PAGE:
The tide isn’t turning.

 

The Blame Game

First: Cover Your Ass.

First: Cover Your Ass.

Having been focused on travelling and/or working in the later half of 2016 the RHI story was in the background, though hard to miss the heat and noise around the issue.

At the start of 2017 it seemed that despite the heat and noise, there wasn’t much light on the subject. Nolan was on repeat. While plenty of titbits were being bandied about as if Moses had just revealed them himself, nothing seemed to be moving the story forward. The story of RHI had become left behind by the political story unraveling before us.

Worthwhile at this point to rewind. Helpfully, early last July the Northern Ireland Audit Office produced a report on the Renewable Heat Incentive Scheme. You can read the report here along with the summary contained in the accompanying press release.

If you want to know about the Renewable Heat Incentive Scheme then you really should read the NIAO report. It provides a timeline of events, the likely immediate impact on budget finances and a series of actions that had been agreed within the Department of Enterprise Trade and Investment in particular.

And it is worth listening to the short two minute item here from UTV(ITV) on the scheme, closing with the Minister, Simon Hamilton, confirming a pathway forward in respect of addressing the failures of the scheme. The NIAO summary of what was launched into the public arena back in July 2016, is easy to recognise:

The RHI scheme encouraged the installation of costly eco-friendly heating systems by paying a tariff per kilowatt of heat burned over a 20-year period. It was administered on behalf of Department of Enterprise, Trade and Investment (DETI) by the Office of Gas and Electricity Markets (OFGEM). Read more… »

The big, beautiful, election

IMG_3392

From the UK it might have been expected that on landing at Dulles just a few days before election day there would have been a palpable air of outright ferocity, divisiveness and hostilities arising from the mutually corrosive election campaigns of Clinton and Trump.

In the event, all was calm. As were the mostly Republican friends encountered over the next few days. There was no great enthusiasm for Trump as President, but generally agreement that it should be ‘anyone but Hillary’.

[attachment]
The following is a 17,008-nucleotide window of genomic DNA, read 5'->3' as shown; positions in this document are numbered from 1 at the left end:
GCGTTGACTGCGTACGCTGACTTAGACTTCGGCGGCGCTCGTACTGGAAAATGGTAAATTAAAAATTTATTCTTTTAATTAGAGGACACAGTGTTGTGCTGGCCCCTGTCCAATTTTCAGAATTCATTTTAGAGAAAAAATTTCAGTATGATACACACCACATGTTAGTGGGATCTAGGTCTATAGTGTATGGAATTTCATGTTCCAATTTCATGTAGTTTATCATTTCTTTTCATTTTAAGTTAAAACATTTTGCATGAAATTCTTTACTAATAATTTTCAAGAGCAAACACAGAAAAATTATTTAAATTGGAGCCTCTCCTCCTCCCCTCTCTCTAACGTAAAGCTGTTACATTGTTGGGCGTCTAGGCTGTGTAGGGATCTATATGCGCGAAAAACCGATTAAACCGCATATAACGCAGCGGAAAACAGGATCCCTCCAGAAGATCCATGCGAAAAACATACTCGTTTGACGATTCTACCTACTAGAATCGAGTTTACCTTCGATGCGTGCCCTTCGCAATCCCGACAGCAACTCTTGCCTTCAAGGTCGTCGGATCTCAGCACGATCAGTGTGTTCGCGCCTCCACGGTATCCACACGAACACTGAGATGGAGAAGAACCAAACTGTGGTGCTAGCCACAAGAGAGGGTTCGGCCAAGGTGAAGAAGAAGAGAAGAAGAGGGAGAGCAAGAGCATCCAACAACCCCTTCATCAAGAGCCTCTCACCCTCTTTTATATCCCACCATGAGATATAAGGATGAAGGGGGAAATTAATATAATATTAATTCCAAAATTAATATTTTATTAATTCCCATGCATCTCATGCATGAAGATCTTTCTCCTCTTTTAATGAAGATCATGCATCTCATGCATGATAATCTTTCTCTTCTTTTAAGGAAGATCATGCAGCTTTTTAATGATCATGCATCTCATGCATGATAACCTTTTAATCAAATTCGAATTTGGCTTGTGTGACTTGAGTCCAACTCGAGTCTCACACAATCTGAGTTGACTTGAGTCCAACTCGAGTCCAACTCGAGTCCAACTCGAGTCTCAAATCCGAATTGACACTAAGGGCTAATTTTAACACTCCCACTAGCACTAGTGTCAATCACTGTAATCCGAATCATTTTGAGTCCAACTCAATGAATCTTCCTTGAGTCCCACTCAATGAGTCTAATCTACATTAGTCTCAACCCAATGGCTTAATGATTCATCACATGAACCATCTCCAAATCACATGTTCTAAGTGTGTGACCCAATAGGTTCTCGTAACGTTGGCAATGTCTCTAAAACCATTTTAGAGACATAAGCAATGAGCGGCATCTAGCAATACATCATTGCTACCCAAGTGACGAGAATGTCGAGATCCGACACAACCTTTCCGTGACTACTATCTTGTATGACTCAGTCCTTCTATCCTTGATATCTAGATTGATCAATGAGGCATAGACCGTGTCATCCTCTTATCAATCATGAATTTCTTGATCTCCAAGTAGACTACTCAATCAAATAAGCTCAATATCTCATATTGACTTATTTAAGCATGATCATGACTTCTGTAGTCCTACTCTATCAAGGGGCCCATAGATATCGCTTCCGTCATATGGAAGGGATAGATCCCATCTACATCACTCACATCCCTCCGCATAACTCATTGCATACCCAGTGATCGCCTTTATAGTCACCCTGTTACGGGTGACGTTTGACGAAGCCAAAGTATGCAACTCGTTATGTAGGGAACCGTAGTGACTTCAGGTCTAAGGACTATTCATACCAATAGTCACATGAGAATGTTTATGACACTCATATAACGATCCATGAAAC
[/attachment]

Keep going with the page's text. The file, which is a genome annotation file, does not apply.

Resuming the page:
Read more… »

Trumped

Trump / Clinton

This blog piece has been a little while in the making. Earlier, in March, the effort to try to better understand what was going on in the American Presidential Primaries prompted a trip to Washington DC. Probably overdue and making good, finally, on often made promises to visit, this was a chance to meet old friends and gain a first hand sense of what was going on.

Here was an opportunity to hear the views of people involved in education, lobbying, journalism, policy and politics. With the exception of the ex-pat journalist, of whom I would not presume to ask political affiliation, everyone else was a Republican. Anyway, morning TV included CNN, MSNBC, CBS, etc, as well as FOX. Balance restored.

At the time of the visit Trump was still in the end stage battle with Rubio and Cruz, and Clinton still had some months to go of a slugging match with Sanders before getting over the line with the delegate vote required.

So in a few short days, what sense could be made of American politics generally, Presidential primaries in particular?

Read more… »

Where to start?

Unknown

Political life can be very dull and quite predictable. For a time commentary seemed all too often no more than a variation on a theme. Then, all at once….  These past few weeks in the UK have been anything but dull, or predictable.

Except it is usually that big event merely captures what has been happening in the background, perhaps unseen, or commented upon only in the margins.

Since the Tea Party became a much talked about though little understood political movement in the USA, politics has been changing – it may have been changing before, but that was an early manifestation of a wide-spectrum revolt against mainstream politic/ians. Yes that does ignore nationalist movements in Europe, because nationalism (or race) is so often the only thing that defines those movements. The Front National is a French “Nationalist Party”, but that simple descriptor ‘nationalist’ cannot be attached to the Tea Party.

For some time, no doubt,a voice has been making efforts to be heard. Echoes of that voice were occasionally noted, in passing, in the mainstream media. Without an event it was hard to pin down, and easy for mainstream politicians to ignore.

Some such as leftie journo Paul Mason did try to pin down the change to come. He was very excited by the prospect of revolution in Arab Spring and extrapolated this to “Twenty reason why it is kicking off everywhere” back in 2011. Yet more recently he seems to have been horrified that most of his reasoning is embedded in the campaigning that ultimately delivered Brexit – the shock perhaps that the revolution has not being secured by the young, engaged and educated, but by the poor, disengaged and abandoned ‘worker’ that today’s left appreciates only for the rhetorical value they lend to the ’cause’.

Making some sense of the shifting political sands over this past year has been a challenge. Hence, the absence of posting. Instead, a trip to the Washington DC in March 2016, and in early May a meeting with friends from across Europe (politicians, lawyers, lobbyists, bankers, business people; many no longer politically active, some who now live in North America). Most recently a trip to France, for the Thiepval Commemorative Service and the opportunity to speak casually with many who attended that event from across the UK, from all walks of life. And reading widely.